You can serve you meringue sandwiched together with whipped cream or make the classic British dessert of Eton Mess.

Eton Mess

Serves 4


275ml or half a pint of whipping cream
5ml vanilla extract
12 meringues
300g soft fruit, traditionally strawberries but I used raspberries


Eton mess is very much a thrown together dessert, and as the name suggests, it should an organic mixture of softly whipped cream, sweet crumbled meringues and fresh fruit. With that in mind, the quantities are very much a guide and you should feel free to swap in any combinations of fruit you like. You could opt for mango and passion fruit, ripe slices of peach with a few basil leaves or strawberries macerated in a little caster sugar and top quality balsamic vinegar.

I used raspberries in my Eton mess this time around simply because they looked so lovely. I went for the pure taste of the fresh raspberries but if you like, you could always add a handful of toasted desiccated coconut or even some torn mint leaves. For tips on how to toast coconut, take a look at my post on coconut and ginger flapjacks


Whisk the cream and vanilla until it reaches soft peaks. If you want a slightly sour taste, you could substitute some of the cream with crème fraiche. Once you’re happy with the consistency of the whipped cream, crumble in ten of the meringues, together with most of the fruit. Mix together, trying not to over mix so that everything is gently rippled together

Serve the Eton mess, topped with a little more crumbled meringue and a little more of the fruit. Enjoy and imagine that you are at the height of British summertime, on the one day when the sky is brilliantly blue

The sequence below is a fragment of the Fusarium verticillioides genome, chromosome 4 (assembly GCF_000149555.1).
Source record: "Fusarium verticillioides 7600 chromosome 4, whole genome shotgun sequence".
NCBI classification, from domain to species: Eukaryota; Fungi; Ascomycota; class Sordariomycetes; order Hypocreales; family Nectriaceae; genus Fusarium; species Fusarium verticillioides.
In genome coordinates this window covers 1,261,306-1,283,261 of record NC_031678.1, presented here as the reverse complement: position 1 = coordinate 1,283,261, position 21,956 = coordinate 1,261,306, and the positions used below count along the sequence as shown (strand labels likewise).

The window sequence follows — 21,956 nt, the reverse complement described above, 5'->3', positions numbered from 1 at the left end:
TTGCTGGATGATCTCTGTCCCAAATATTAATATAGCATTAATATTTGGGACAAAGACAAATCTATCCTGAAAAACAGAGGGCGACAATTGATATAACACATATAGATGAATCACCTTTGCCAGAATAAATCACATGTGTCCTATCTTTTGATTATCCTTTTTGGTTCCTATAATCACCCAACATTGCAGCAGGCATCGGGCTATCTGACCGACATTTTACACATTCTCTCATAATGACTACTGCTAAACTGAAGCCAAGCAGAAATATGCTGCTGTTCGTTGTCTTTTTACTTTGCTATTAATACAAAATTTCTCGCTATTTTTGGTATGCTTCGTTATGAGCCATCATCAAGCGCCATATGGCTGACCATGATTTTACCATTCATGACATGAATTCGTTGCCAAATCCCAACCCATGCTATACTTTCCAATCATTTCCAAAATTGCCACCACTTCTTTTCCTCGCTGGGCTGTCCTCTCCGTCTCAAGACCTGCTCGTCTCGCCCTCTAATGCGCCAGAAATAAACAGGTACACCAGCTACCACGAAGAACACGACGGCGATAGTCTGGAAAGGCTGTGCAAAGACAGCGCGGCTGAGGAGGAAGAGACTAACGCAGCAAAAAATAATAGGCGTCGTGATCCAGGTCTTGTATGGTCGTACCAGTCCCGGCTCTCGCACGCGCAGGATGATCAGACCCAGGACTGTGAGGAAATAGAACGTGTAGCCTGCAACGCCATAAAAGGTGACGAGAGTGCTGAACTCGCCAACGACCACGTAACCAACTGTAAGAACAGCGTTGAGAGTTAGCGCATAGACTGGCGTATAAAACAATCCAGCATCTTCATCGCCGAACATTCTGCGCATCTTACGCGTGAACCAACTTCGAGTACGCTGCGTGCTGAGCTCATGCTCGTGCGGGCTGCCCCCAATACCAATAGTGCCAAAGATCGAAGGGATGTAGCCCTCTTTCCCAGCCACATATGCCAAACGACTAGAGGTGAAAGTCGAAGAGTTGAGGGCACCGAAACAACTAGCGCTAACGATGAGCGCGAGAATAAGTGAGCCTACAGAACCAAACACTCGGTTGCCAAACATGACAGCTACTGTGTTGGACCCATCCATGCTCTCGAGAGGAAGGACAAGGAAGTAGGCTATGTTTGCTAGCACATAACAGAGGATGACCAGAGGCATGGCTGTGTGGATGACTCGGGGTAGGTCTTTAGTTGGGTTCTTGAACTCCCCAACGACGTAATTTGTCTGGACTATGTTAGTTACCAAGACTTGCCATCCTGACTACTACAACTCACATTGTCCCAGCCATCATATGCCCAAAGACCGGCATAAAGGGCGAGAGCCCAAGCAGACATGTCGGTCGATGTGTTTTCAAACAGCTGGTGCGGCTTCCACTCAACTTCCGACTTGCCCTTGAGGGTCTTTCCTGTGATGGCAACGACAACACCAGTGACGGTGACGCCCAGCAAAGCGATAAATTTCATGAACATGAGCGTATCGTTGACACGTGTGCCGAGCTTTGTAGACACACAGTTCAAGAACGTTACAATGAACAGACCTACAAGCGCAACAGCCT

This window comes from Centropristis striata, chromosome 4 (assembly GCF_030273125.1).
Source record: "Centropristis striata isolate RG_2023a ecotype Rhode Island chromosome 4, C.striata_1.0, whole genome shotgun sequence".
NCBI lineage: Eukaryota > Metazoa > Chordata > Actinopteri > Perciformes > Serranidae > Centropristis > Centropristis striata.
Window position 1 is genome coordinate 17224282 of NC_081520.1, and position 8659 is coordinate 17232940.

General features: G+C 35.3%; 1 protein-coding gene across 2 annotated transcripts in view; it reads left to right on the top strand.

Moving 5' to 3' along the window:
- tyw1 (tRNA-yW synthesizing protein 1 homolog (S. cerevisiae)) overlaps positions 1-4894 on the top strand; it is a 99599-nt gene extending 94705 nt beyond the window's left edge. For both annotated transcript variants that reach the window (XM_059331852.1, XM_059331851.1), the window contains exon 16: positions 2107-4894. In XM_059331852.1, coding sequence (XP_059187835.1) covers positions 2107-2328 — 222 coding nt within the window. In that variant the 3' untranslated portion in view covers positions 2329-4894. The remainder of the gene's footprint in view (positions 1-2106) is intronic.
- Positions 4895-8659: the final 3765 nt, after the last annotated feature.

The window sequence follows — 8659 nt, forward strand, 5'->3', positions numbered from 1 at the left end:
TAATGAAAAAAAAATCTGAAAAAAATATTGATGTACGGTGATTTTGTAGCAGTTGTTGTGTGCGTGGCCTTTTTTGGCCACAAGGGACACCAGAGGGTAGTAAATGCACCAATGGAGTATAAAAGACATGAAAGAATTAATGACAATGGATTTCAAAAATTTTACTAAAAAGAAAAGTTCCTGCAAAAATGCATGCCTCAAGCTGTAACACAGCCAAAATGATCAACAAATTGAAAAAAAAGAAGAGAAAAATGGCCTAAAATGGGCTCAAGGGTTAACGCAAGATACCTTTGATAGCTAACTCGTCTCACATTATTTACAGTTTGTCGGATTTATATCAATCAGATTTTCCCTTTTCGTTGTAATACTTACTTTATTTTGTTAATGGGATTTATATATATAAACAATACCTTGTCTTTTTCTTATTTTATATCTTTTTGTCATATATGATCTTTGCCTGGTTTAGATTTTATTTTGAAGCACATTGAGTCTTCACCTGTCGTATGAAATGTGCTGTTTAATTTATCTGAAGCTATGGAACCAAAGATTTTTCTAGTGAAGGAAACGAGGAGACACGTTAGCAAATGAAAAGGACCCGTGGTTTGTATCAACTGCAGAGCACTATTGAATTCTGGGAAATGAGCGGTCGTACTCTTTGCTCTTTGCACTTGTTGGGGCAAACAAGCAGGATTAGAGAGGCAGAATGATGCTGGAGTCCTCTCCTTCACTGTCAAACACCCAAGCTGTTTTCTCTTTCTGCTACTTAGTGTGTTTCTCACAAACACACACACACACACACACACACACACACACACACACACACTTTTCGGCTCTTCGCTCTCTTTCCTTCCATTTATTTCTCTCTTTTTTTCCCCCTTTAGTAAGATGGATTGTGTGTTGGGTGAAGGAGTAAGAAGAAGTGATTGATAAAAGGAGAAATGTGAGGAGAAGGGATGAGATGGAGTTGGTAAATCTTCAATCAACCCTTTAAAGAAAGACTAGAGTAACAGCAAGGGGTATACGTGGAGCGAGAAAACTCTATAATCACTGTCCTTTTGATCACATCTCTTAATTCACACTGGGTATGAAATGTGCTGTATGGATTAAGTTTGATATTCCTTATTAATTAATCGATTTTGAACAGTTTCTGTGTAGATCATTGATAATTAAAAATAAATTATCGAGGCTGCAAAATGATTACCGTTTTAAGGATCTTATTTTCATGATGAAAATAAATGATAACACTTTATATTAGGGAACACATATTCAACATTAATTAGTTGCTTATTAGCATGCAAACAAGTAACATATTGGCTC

13 Responses to “Perfect Meringues and Eton Mess”
  1. One of my absolute favourite’s!!! The more, meringue the merrier!

  2. mydearbakes says:

    Great recipe! Very detailed!

  3. I am going to make this in a couple of weeks with this years rhubarb. Thank you.

  4. I got meringues left-over from my lemon cake.. this is the perfect recipe for them! I love the name too!

  5. smokley says:

    Hi, since I enjoy your site and blog posts, I have nominated you for the Versatile Blogger Award.

  6. Laurie says:

    Looks like a fun dessert! The meringues remind me of Forgotten Cookies or Forget-Me-Nots, but those have chocolate chips and nuts in them. You may have inspired me to put the cookies in my next blog. Now I’m hungry for some sweets.

  7. omg… i just ate this twice over the weekend in Somerset. It was divine. I’m going to have to make and post sometime this year. I love it with raspberries.
    I’ve made and consumed pavlova but somehow this was different.

  8. sybaritica says:

    I never heard of Eton Mess until years after I left England. Still haven’t had it yet… it looks great.

    P.S. Love the Blog Title!

    • You don’t need to be England to whip up some meringues and throw together an eton mess. It’s one of those wonderful desserts that is very freeform and doesn’t really have any specific restrictions. You can pretty much use whatever fruit you like and add in extras like toasted almonds or roasted oats. I hope you get to try one out sometime soon and thanks for your lovely comment

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  1. […] I was looking at a post by Big Hungry Gnomes about a tempting-looking dessert, called Eaton Mess. That dessert is made with little meringues […]